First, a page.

Sputnik 1 was the world's first Earth-orbiting artificial satellite. It was launched into a low altitude elliptical orbit by the Soviet Union on 4 October 1957, and was the first in a series of satellites collectively known as the Sputnik program. The unanticipated announcement of Sputnik 1's success precipitated the Sputnik crisis in the United States and ignited the Space Race within the Cold War.
Apart from its value as a technological first, Sputnik also helped to identify the upper atmospheric layer's density, through measuring the satellite's orbital changes. It also provided data on radio-signal distribution in the ionosphere. Pressurized nitrogen, in the satellite's body, provided the first opportunity for meteoroid detection. If a meteoroid penetrated the satellite's outer hull, it would be detected by the temperature data sent back to Earth.
Sputnik-1 was launched during the International Geophysical Year from Site No.1, at the 5th Tyuratam range, in Kazakh SSR (now at the Baikonur Cosmodrome). The satellite traveled at 29,000 kilometres (18,000 mi) per hour, taking 96.2 minutes to complete an orbit, and emitted radio signals at 20.005 and 40.002 MHz, which were monitored by amateur radio operators throughout the world. The signals continued for 22 days until the transmitter batteries ran out on 26 October 1957. Sputnik 1 burned up on 4 January 1958 as it fell from orbit upon reentering Earth's atmosphere, after traveling about 60 million km (37 million miles) and spending 3 months in orbit.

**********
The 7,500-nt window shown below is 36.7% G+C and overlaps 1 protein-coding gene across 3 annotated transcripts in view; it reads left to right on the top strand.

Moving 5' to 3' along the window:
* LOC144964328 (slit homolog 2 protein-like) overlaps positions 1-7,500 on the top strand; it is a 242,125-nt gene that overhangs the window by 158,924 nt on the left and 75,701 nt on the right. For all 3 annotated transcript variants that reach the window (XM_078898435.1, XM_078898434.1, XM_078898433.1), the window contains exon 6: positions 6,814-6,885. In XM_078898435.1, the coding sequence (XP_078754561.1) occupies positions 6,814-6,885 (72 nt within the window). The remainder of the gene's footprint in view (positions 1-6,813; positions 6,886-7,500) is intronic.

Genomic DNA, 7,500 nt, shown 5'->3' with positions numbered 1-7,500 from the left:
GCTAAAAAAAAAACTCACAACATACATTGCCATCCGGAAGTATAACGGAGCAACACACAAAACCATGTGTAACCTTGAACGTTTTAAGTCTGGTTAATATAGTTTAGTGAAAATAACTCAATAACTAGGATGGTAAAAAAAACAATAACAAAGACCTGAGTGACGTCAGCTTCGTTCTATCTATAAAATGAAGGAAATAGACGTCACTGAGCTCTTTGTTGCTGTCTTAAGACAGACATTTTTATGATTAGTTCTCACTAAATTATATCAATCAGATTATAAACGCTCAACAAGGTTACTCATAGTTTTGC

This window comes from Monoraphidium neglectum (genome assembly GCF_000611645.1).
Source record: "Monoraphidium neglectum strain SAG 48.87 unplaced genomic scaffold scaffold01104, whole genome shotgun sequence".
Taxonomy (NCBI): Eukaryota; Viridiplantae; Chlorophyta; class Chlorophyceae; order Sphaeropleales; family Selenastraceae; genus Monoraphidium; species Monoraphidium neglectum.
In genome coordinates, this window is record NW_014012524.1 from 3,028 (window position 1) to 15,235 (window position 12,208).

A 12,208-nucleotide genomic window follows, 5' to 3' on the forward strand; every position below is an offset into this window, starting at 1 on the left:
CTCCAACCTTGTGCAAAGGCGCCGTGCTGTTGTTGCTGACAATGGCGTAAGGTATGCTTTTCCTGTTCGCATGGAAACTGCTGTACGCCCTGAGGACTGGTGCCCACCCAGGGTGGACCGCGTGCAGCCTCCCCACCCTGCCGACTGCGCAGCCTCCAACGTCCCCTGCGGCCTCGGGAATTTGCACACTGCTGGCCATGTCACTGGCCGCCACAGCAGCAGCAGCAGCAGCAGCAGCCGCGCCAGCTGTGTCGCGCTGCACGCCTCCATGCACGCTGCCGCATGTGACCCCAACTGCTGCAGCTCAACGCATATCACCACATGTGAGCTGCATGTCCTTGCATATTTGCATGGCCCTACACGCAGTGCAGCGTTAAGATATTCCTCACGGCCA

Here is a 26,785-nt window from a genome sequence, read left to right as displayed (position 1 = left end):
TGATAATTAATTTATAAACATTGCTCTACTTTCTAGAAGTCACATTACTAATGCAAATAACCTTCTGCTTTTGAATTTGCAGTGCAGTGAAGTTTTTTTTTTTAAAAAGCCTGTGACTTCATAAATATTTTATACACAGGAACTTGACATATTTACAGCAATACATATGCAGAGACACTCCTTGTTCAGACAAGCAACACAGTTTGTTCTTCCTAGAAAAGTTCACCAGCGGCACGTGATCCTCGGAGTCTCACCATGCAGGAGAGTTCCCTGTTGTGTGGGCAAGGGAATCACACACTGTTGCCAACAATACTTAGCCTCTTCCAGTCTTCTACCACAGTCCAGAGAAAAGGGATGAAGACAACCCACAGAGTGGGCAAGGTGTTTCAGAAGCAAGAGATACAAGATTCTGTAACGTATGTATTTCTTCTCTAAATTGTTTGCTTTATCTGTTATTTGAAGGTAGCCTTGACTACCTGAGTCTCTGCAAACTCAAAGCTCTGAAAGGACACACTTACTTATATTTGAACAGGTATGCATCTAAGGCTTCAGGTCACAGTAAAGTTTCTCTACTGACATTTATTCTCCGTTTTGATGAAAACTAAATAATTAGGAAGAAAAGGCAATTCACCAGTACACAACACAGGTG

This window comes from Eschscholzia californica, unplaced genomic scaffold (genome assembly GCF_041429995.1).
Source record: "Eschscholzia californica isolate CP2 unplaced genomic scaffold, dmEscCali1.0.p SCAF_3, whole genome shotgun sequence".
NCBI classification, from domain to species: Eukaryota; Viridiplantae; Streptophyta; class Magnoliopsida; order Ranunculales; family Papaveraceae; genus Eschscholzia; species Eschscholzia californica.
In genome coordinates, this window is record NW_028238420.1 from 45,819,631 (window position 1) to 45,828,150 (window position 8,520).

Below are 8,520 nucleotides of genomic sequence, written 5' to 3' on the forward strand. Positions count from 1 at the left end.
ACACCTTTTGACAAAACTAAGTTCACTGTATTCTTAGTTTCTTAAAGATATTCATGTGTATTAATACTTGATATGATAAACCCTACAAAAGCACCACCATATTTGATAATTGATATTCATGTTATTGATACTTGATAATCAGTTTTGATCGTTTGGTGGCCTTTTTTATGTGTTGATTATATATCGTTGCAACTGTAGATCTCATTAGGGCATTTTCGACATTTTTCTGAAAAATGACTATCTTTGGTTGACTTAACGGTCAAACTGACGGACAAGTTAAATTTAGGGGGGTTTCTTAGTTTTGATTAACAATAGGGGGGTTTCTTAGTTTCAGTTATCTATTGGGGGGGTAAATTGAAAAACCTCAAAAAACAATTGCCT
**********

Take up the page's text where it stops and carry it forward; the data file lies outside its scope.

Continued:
"It was Americans who made all of the publicity of this. Then it was the beginning of (the space) race. It was only on one side - the American side. My father didn't want to spend too much money. He had a different priority, to make life better for the people."— Sergei Khrushchev